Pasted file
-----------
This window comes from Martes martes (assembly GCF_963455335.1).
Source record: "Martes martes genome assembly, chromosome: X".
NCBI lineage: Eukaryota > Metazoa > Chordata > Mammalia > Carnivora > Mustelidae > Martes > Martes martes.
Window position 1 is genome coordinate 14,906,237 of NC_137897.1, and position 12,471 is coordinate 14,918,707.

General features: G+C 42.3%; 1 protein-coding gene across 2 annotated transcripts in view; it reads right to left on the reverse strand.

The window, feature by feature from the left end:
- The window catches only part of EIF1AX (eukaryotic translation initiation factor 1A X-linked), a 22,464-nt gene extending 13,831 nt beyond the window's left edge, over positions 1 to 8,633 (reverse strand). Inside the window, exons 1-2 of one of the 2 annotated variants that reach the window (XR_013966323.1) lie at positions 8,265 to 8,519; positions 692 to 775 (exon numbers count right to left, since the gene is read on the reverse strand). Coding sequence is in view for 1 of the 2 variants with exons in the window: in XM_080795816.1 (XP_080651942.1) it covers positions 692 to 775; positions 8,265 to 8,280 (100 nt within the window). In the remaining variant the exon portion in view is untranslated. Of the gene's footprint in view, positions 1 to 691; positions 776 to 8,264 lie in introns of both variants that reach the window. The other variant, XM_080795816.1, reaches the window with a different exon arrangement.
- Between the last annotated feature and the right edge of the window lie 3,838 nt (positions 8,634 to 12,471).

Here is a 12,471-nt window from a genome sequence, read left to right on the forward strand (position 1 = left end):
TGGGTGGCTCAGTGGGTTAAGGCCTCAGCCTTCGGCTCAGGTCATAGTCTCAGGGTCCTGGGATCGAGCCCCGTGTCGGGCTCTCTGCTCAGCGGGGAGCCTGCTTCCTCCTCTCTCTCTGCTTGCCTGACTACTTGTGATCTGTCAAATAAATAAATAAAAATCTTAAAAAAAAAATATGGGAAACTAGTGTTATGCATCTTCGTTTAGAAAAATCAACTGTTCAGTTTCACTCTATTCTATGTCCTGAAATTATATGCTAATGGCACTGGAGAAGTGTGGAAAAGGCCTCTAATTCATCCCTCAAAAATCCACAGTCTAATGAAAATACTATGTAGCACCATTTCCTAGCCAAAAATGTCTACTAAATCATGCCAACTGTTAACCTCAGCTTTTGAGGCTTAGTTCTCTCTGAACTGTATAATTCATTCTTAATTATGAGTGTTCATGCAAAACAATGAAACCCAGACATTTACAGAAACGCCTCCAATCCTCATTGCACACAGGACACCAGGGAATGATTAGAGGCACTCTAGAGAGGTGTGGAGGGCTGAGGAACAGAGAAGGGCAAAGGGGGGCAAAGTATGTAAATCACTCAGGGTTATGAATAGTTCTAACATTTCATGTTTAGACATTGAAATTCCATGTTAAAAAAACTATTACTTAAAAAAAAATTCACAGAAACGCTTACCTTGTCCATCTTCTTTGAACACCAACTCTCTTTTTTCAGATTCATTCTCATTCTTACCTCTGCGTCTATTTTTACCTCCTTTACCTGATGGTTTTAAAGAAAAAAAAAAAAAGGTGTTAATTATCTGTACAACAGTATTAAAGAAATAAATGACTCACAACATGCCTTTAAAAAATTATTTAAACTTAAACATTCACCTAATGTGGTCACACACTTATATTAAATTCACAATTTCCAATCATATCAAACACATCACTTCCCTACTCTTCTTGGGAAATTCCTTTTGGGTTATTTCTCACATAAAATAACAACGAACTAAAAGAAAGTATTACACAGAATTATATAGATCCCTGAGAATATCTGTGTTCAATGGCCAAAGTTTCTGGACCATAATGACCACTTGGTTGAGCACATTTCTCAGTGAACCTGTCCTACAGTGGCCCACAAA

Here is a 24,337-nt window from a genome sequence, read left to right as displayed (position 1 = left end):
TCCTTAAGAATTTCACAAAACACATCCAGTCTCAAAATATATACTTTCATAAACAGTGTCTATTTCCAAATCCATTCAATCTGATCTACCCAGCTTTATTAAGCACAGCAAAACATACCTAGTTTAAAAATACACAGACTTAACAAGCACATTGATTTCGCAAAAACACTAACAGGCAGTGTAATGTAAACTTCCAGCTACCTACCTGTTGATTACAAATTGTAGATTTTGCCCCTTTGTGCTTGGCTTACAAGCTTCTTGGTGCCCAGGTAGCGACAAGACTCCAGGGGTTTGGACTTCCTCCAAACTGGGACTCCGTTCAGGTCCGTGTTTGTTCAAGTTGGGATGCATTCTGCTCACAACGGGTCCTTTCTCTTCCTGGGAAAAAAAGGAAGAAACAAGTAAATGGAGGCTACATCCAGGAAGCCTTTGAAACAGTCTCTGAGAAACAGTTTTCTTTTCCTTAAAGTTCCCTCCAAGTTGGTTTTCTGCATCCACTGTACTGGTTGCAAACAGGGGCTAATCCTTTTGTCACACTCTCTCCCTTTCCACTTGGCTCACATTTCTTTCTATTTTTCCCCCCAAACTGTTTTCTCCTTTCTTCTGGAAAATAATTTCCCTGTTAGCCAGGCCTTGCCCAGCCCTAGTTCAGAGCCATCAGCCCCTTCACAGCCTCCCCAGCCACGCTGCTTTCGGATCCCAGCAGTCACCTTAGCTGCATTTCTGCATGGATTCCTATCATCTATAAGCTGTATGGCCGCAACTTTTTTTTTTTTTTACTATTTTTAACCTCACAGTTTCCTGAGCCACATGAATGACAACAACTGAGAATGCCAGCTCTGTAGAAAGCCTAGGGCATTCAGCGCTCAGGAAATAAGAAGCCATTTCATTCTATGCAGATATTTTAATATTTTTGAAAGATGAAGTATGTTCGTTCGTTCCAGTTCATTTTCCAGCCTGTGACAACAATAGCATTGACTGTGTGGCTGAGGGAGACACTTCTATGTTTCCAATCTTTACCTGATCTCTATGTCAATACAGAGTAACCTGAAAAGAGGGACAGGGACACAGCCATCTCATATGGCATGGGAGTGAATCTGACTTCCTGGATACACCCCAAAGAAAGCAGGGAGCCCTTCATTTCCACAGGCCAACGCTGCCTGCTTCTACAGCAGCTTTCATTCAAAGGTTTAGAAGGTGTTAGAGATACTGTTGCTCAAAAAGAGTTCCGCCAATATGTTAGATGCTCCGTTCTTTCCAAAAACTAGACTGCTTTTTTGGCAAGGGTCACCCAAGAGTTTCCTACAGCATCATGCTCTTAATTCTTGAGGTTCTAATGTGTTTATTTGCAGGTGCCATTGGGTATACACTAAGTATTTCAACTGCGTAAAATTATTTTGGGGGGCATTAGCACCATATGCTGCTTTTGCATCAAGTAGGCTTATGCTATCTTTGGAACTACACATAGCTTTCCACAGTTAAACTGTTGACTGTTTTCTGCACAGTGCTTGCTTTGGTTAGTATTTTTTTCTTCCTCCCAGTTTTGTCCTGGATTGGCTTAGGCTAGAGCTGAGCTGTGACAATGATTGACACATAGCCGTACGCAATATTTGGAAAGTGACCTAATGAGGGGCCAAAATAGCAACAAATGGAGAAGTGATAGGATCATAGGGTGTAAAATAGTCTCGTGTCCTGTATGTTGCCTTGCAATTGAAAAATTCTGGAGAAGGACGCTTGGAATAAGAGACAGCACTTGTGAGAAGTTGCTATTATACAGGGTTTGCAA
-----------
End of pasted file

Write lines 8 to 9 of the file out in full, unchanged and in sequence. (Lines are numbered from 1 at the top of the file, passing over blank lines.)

- Between the last annotated feature and the right edge of the window lie 3,838 nt (positions 8,634 to 12,471).

Here is a 12,471-nt window from a genome sequence, read left to right on the forward strand (position 1 = left end):